WHEN David Keir (pictured) joined Devine Limited (DVN) as CEO in March, the company had been rocked by allegations of fraud and espionage. Keir is only concerned with getting on with the task at hand and the former Delfin Lend Lease CEO has brought a few old mates with him to turn Devine around.
Company founder David Devine resigned in February in the midst of a heated lawsuit with a former personal assistant who had allegedly leaked company secrets to Leighton Properties. Matters were made worse when it came to light that two former employees had allegedly defrauded the company of millions of dollars.
It was a tough landscape for Keir to enter, but it’s the challenges that drive him. He’s the father of triplets after all.
Every CEO stamps a new position with something to signal their arrival. For Keir it was a new approach to partnership-based property projects, but there was one big issue – funding.
“There were a couple of things that needed to happen virtually straight away and one was the rights issue and $70 million capital-raising that we undertook, adjusting our share register so we’d have a high level of take-up from institutions,” he says.
“Leighton Holdings took up their rights so they’re sitting at 49 per cent now and continue to be a very strong supporter of the Devine business, but we also had to resecure our debt facility with ANZ, which now gives us a bit of certainty to grow our business.”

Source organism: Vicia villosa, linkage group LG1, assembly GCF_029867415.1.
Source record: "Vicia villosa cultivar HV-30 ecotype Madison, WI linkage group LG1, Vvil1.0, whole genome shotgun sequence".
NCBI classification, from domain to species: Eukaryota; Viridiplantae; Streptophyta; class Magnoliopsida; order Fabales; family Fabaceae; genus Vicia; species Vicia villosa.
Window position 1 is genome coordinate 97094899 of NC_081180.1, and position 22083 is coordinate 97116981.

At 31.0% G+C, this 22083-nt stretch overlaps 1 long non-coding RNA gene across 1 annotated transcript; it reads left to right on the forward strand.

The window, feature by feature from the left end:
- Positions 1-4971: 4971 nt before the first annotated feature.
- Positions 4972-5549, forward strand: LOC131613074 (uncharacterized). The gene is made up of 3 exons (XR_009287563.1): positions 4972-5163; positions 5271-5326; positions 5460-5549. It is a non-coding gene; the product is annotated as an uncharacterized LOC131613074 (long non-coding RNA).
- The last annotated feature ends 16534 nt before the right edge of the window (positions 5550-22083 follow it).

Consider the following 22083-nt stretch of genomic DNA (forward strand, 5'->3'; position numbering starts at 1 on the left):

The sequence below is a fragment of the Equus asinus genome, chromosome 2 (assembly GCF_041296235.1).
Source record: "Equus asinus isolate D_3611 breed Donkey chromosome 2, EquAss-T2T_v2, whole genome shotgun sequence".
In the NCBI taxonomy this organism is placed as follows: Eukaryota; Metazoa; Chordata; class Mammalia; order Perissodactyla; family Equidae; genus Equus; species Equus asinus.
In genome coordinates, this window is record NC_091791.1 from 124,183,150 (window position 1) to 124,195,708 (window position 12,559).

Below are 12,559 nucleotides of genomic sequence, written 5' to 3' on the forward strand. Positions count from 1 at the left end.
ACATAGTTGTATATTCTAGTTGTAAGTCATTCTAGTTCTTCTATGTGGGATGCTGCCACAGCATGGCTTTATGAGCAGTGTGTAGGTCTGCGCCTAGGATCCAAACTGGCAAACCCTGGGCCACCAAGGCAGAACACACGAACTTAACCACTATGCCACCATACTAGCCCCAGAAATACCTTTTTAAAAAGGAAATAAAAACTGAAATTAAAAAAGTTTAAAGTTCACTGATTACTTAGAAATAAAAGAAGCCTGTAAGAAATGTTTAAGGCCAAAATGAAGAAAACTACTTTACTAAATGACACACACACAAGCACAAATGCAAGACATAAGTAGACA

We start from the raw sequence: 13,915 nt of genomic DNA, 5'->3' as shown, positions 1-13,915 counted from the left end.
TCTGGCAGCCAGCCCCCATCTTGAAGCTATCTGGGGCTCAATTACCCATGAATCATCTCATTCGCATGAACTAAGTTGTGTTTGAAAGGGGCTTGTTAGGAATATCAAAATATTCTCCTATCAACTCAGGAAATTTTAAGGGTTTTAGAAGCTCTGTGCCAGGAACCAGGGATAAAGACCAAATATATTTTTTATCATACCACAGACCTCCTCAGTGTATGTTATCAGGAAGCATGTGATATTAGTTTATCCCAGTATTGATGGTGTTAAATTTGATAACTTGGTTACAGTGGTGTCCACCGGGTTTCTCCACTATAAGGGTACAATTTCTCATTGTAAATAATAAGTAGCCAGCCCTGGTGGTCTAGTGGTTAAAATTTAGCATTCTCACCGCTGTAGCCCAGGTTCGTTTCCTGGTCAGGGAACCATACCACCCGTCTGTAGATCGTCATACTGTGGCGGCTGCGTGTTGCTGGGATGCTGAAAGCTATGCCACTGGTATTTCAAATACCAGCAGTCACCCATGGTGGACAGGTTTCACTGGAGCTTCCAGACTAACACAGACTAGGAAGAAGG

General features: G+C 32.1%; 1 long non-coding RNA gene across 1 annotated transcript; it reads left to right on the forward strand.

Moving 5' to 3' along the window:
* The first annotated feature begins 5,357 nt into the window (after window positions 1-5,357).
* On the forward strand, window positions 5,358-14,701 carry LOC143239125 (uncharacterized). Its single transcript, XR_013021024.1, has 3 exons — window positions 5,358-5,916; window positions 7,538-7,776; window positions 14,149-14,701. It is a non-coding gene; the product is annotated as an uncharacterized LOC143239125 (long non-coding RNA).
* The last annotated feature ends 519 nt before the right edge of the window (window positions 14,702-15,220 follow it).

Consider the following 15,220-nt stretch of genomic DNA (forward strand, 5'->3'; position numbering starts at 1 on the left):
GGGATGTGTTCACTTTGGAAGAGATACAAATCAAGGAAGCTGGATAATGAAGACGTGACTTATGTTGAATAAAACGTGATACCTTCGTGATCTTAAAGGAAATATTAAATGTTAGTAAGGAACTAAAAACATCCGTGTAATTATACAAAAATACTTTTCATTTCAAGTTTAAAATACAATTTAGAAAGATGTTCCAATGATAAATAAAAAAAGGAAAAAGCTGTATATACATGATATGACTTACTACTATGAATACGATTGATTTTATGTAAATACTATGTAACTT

The cash boost has given Devine the opportunity to build the types of projects that fit its long strategy, while Keir’s approach is to partner with landowners rather than buying properties outright.
In May the company secured a site north of Adelaide that it will build into a $240 million estate and there’s an upcoming Melbourne deal that will be even bigger.
“At the same time we’ve successfully launched the construction of Hamilton Harbour, which is the largest apartment project in South East Queensland at the moment,” he says.
“Between Leighton Properties and ourselves, we were able to go out there with a club of banks to get the $170 million of debt needed to construct the first two towers.
“Banking conditions are still very challenging but at the same time, for the quality projects have achieved good levels of presales the finance is there. The two towers under construction will be completed in December 2011, while we’ve just launched the third tower at riverside with 70 out of 180 apartments sold within the first six weeks of launching the project.”
But Keir’s biggest coup yet came after less than three months on the job, securing a 59ha site at Evanston Gardens north of Adelaide, which will be built into an 800-home site. And the upcoming Melbourne deal will be double the South Australia site in size at about 2000 lots, with an agreement likely to be finalised within a month.
“Both of those are larger scale projects than what Devine’s traditionally undertaken, and both have been done on a capital-light model where we’ve partnered with the landowners, as opposed to paying upfront cash for the land,” he says.
“The amount of equity required for those projects is a lot lower historically and is more in line with the types of business deals that I’m used to having undertaken at Delfin.